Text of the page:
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During the past 40 years, Lyme disease has emerged as the most widely reported vector-borne illness in the U.S., with the majority of cases occurring in the Northeastern United States. The pathogenic bacterium Borrelia burgdorferi relies on the deer tick, Ixodes scapularis, the primary enzootic vector responsible for the passage of the bacteria to humans. Behavioral risk factors for tick-borne diseases include those that increase the likelihood of being bit by a tick, including contact with vegetation, exposed skin, and spending time outdoors, all of which can occur within one’s residential yard. Risk factors within the assumed safety net of the home have not been extensively studied, nor has the effects of pet ownership, nor the presence of wild animals within the yard. During 2019-2020 we conducted 130 surveys of households in Broome and Chenango Counties, and performed tick drags in the rear yards of 102 of these homes. Risk factors included household members’ time spent in yard, type of outside activity, use of tick control methods, seasonal activity, and pet ownership, as well as specifics of the yard, including amount and type of vegetation and presence of wild animals. The household’s history of tick bites and infection were also recorded. A risk analysis is currently underway to determine which factors contribute to a higher risk of contracting tick-borne illnesses. This study is part of our ongoing effort to understand the threat of tick-borne diseases in peri-urban and urban settings within the Southern Tier of New York.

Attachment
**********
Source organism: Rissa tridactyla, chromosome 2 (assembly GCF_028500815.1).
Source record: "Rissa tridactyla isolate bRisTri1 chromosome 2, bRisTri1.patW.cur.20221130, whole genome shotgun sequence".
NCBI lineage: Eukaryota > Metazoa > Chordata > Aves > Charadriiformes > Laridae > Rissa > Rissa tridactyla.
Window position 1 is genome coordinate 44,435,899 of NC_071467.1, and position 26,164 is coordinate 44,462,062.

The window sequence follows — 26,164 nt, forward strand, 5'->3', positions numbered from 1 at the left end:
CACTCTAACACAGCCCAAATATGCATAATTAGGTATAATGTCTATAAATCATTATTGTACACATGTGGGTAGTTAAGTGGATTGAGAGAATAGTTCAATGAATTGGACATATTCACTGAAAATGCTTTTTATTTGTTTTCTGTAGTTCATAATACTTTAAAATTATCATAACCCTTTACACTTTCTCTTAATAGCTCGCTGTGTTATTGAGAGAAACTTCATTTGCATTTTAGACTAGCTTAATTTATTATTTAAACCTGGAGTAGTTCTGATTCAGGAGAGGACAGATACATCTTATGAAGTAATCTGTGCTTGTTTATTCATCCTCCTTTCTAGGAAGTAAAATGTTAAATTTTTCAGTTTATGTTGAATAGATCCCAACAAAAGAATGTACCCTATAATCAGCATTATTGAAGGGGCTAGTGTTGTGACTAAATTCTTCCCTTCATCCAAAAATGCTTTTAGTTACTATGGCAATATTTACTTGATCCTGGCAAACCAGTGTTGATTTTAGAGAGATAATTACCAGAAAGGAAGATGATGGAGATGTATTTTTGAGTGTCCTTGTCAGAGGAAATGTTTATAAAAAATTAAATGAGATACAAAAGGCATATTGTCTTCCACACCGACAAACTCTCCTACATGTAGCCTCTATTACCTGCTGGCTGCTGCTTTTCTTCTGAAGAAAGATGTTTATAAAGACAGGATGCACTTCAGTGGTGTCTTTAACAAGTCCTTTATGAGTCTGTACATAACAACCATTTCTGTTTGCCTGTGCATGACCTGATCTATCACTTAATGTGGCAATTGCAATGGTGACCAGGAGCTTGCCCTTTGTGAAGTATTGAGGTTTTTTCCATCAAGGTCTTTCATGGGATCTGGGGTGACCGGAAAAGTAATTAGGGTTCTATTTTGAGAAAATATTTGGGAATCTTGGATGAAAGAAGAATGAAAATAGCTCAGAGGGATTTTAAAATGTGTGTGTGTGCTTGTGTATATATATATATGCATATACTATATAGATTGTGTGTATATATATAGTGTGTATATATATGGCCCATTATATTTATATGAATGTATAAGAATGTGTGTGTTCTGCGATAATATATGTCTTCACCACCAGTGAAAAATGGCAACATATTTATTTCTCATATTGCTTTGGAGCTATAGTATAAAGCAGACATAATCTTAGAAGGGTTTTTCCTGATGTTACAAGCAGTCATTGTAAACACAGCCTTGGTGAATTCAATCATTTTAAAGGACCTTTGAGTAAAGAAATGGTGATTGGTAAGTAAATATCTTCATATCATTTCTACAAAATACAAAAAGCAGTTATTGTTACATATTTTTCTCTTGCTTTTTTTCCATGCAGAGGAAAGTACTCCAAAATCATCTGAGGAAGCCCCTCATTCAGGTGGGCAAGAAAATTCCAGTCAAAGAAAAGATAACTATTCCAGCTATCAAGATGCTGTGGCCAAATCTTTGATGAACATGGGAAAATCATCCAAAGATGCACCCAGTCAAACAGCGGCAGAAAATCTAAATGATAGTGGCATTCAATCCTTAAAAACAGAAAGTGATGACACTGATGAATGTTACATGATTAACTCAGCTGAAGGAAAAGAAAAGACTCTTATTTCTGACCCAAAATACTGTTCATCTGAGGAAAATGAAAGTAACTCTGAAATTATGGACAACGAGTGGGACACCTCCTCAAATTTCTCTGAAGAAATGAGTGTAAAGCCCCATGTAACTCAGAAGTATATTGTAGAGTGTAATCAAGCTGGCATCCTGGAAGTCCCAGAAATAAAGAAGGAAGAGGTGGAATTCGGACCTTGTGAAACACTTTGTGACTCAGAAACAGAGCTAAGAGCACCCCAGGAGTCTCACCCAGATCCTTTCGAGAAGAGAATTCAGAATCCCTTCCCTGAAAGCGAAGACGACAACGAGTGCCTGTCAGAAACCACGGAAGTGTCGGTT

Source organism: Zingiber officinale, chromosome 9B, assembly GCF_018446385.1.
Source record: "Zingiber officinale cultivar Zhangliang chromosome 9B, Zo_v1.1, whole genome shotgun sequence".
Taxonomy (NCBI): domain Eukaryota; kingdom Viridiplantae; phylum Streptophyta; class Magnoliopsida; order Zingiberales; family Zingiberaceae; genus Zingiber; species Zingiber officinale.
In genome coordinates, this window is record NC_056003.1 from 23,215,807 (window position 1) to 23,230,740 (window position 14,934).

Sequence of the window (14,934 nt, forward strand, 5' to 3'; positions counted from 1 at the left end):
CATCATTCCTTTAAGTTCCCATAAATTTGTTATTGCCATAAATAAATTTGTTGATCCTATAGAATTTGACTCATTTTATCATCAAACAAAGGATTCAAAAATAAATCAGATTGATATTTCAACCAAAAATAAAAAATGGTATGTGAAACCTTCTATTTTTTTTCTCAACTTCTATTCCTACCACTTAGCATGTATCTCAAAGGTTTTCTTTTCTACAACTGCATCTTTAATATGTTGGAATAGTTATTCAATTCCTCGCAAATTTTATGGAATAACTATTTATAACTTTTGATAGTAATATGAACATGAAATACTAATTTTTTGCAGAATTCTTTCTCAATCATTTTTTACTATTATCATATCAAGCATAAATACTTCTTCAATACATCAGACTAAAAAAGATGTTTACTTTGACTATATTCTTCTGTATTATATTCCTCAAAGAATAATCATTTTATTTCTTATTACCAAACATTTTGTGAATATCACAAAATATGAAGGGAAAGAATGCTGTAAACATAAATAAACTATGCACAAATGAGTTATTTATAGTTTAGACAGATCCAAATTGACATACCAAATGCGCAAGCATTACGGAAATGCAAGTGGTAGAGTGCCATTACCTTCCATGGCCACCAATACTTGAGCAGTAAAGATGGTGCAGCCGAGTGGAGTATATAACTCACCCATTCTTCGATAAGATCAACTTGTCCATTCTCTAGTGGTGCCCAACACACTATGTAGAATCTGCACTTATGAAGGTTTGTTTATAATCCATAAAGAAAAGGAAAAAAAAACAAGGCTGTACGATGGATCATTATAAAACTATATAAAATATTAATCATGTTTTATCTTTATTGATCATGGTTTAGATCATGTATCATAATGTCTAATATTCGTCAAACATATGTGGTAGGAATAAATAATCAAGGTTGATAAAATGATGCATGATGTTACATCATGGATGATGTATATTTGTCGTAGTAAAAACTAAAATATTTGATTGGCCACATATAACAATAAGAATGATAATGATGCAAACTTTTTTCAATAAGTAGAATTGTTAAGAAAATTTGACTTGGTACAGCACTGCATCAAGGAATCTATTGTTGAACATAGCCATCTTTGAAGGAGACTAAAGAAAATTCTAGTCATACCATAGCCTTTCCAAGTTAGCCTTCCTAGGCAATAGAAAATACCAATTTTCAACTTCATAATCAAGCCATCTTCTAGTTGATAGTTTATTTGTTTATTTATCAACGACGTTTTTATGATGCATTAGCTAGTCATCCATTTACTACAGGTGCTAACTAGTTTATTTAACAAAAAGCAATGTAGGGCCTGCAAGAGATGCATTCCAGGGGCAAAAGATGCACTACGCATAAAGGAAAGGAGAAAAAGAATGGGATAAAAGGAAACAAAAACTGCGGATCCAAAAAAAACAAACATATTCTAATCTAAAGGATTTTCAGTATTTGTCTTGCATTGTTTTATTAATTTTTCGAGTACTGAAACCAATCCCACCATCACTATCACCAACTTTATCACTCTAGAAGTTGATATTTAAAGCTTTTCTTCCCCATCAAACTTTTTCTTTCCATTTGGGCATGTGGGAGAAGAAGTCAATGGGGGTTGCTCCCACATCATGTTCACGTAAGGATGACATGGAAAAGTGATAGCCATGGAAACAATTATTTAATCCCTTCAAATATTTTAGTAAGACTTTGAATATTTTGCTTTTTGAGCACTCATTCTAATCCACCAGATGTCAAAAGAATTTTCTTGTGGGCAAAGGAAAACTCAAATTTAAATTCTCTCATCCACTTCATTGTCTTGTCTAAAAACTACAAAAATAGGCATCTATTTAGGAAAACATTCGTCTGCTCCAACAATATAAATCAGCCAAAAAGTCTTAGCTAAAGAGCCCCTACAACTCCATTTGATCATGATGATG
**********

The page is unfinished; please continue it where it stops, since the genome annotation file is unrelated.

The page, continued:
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Behavioral and Environmental Residential Risk Factors for Lyme Disease in the Southern Tier of New York